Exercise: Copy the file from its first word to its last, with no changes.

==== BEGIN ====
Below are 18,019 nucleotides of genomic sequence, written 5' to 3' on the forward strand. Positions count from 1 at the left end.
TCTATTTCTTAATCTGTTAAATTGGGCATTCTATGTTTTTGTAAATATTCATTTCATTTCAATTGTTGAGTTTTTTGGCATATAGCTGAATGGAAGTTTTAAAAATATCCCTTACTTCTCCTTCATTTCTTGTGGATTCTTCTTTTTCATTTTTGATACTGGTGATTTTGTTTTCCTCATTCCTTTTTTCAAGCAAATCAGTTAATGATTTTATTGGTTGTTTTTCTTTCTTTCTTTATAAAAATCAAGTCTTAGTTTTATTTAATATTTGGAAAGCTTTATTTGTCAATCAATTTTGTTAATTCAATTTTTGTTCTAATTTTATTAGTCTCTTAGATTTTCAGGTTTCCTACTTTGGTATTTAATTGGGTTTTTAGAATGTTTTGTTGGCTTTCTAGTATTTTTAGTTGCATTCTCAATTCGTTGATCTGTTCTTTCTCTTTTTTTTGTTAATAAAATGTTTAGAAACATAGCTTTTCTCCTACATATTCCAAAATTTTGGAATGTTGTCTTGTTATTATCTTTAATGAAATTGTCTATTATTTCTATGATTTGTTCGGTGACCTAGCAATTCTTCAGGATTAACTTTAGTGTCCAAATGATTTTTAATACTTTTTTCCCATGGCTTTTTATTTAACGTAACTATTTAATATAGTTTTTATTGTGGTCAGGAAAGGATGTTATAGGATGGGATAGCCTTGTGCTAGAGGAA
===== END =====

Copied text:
Below are 18,019 nucleotides of genomic sequence, written 5' to 3' on the forward strand. Positions count from 1 at the left end.
TCTATTTCTTAATCTGTTAAATTGGGCATTCTATGTTTTTGTAAATATTCATTTCATTTCAATTGTTGAGTTTTTTGGCATATAGCTGAATGGAAGTTTTAAAAATATCCCTTACTTCTCCTTCATTTCTTGTGGATTCTTCTTTTTCATTTTTGATACTGGTGATTTTGTTTTCCTCATTCCTTTTTTCAAGCAAATCAGTTAATGATTTTATTGGTTGTTTTTCTTTCTTTCTTTATAAAAATCAAGTCTTAGTTTTATTTAATATTTGGAAAGCTTTATTTGTCAATCAATTTTGTTAATTCAATTTTTGTTCTAATTTTATTAGTCTCTTAGATTTTCAGGTTTCCTACTTTGGTATTTAATTGGGTTTTTAGAATGTTTTGTTGGCTTTCTAGTATTTTTAGTTGCATTCTCAATTCGTTGATCTGTTCTTTCTCTTTTTTTTGTTAATAAAATGTTTAGAAACATAGCTTTTCTCCTACATATTCCAAAATTTTGGAATGTTGTCTTGTTATTATCTTTAATGAAATTGTCTATTATTTCTATGATTTGTTCGGTGACCTAGCAATTCTTCAGGATTAACTTTAGTGTCCAAATGATTTTTAATACTTTTTTCCCATGGCTTTTTATTTAACGTAACTATTTAATATAGTTTTTATTGTGGTCAGGAAAGGATGTTATAGGATGGGATAGCCTTGTGCTAGAGGAA